Tag Archives: Calculus UBC

Course Review: MATH 215

Elementary Differential Equations I

“UBC is a very progressive place…Because you get to learn Linear Algebra before Differential Equations!”

Text: Notes on Diffy Qs: Differential Equations for Engineers, by Jiri Lebl

Prof: Dr Dan Coombs

Dr Dan Coombs has great British accent, and a wry sense of humour which helps to keep interest in the class. He tries to balance between tolerating conceptual questions and making progress in the more recipe-oriented curriculum. He spent a lot of effort restructuring the curriculum to be based on Linear Algebra, so as to make the class more conceptual and slightly less “formula-up-my-sleeve” math, though it still is.


The homework is really exhausting. The hand calculations have awful numbers in them, making them really tedious. The Matlab is … Matlab. As a CS student I thought Matlab would be a breeze, but that was not the case, as the language has a lot of quirks. The number of questions in a homework set is a lot considering the time each one takes. With the exception of the first homework, where we were given real world problems and had to come with models for them, I didn’t feel I got a lot out of the homework, except learning a few random facts about Matlab after trial and error.

Key Concepts

Modelling nature as a differential equation

First order linear equations

Linear systems of differential equations

Laplace transform

Non-linear systems

 Hard Concepts

Partial fractions: Thought they were pretty easy, but had a really gross one on the final

Non-linear classification of fixed points: Can get a bit confused between different fixed points

Classification of 2nd order linear systems: If you don’t want to re-derive them, need to be able to recall them quickly.


Homework was a schlep. Interesting topic, but recipe-driven curriculum almost kills it. IMHO, focus should be modelling natural phenomenon. The problem with the recipe driven approach, even for non-math students, is that (1) Engineers will probably just use Wolfram/computer system to solve it anyway. (2) While it might be helpful for them to classify what can/cannot be solved etc, odds are if it is non-linear you will try your luck, or use a linear approximation anyway.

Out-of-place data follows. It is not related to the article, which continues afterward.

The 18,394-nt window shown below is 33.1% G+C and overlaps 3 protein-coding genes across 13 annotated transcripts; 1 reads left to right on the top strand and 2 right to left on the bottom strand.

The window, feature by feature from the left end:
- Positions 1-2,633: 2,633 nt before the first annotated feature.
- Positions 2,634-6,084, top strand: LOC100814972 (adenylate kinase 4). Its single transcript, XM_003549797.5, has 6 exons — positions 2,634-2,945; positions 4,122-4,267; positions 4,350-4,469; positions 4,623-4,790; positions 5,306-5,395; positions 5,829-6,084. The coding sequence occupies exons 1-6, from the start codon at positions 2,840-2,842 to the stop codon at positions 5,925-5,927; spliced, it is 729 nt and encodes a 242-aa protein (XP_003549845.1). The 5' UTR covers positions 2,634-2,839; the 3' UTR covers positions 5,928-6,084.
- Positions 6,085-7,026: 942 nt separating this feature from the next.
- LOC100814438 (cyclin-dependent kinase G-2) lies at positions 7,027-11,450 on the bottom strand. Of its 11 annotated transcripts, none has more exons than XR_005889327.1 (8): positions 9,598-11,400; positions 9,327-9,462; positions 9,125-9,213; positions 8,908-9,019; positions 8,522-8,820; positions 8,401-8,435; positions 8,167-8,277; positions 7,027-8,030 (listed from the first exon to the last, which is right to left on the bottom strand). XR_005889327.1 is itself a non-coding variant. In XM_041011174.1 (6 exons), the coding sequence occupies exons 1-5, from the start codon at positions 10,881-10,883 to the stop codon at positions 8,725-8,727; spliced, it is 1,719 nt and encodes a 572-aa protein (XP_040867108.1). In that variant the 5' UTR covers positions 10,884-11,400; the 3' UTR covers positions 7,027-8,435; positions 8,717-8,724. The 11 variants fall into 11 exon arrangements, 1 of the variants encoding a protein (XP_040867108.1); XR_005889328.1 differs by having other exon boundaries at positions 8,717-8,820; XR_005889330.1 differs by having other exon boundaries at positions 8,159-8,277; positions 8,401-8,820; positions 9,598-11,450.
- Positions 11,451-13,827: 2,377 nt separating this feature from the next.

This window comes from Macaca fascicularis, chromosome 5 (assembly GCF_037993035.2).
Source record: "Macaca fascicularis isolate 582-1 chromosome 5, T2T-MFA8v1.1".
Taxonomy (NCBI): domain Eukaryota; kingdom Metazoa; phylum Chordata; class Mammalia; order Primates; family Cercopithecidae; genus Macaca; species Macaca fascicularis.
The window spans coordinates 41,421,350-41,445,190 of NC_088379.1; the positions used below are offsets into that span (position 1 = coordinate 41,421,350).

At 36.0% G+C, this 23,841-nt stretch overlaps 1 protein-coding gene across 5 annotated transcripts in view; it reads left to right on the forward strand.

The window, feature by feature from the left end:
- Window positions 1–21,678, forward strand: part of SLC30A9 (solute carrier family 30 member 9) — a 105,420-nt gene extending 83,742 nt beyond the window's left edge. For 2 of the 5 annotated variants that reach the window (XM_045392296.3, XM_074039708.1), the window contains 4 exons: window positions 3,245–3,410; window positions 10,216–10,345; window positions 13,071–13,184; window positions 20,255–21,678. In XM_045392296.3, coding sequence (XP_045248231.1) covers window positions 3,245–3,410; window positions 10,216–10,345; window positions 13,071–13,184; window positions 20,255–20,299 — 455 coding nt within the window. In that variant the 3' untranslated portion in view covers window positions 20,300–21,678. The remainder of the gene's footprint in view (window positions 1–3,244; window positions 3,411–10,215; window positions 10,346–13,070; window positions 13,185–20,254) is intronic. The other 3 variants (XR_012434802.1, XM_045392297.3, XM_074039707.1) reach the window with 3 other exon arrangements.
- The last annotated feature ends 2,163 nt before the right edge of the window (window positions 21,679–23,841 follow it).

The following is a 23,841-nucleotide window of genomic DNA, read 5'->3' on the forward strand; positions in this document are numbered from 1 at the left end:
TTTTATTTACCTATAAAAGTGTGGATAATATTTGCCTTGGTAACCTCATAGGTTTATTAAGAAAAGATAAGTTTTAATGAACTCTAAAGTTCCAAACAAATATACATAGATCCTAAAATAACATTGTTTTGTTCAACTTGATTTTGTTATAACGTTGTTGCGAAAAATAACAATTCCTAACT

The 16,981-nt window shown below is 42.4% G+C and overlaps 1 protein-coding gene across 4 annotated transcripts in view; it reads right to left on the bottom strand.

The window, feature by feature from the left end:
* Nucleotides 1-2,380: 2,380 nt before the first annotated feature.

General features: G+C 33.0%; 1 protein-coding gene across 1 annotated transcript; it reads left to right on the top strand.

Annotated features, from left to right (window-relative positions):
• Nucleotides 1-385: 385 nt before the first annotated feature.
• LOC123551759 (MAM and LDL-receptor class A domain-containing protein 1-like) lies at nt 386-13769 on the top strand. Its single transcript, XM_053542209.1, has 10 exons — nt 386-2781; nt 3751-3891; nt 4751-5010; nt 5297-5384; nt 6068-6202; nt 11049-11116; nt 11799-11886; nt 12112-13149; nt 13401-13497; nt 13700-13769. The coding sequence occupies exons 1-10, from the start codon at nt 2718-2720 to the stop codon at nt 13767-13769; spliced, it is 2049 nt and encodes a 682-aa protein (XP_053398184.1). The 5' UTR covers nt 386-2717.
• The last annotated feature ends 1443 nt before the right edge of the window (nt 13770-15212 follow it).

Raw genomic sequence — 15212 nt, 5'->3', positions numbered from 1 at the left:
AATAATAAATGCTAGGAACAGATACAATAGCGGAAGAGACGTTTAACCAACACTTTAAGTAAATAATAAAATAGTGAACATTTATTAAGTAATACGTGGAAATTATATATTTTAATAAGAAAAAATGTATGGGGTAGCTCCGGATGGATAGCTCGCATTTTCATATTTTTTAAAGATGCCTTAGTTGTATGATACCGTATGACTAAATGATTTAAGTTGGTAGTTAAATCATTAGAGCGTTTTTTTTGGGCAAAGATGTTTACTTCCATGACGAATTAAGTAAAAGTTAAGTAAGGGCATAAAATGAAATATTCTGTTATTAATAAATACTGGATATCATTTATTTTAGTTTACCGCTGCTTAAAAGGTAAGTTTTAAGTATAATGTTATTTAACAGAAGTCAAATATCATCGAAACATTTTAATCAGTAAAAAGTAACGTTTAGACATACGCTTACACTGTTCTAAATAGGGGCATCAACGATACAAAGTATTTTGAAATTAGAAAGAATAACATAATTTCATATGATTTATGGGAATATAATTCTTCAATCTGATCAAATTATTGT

Course Review: MATH 227

Advanced Calculus II

“Consider an infinitesimal paddle wheel…”

Text: (none)

Prof: Dr. Joel Feldman

Dr. Joel Feldman strikes a great balance between being really organized, while still pretty relaxed. He is very helpful, in that he is always available between classes for questions. He is also really knowledgeable about the field (as he is a mathematical physicist) which is great, though he did give us a particularly tragic expression when we said we didn’t know what curl was, halfway through the course and he had to explain it.


The weekly assignments are generally all straightforward. The questions vary from computational to small proofs. I missed the first midterm, but a lot of people got wrecked, and it looked tough so watch out. Each question in the second midterm was manageable, though it required thinking. The challenge is that there are only four questions, so the cost of getting one question completely wrong is quite high. The final was similar except it had more questions. The challenge then was that often it was not clear which of the various techniques we had learned in the course was the correct approach to a question.

Key Concepts

Analysing/ parameterizing curves in 2,3-space

Analysing/ parameterizing surfaces in 3-space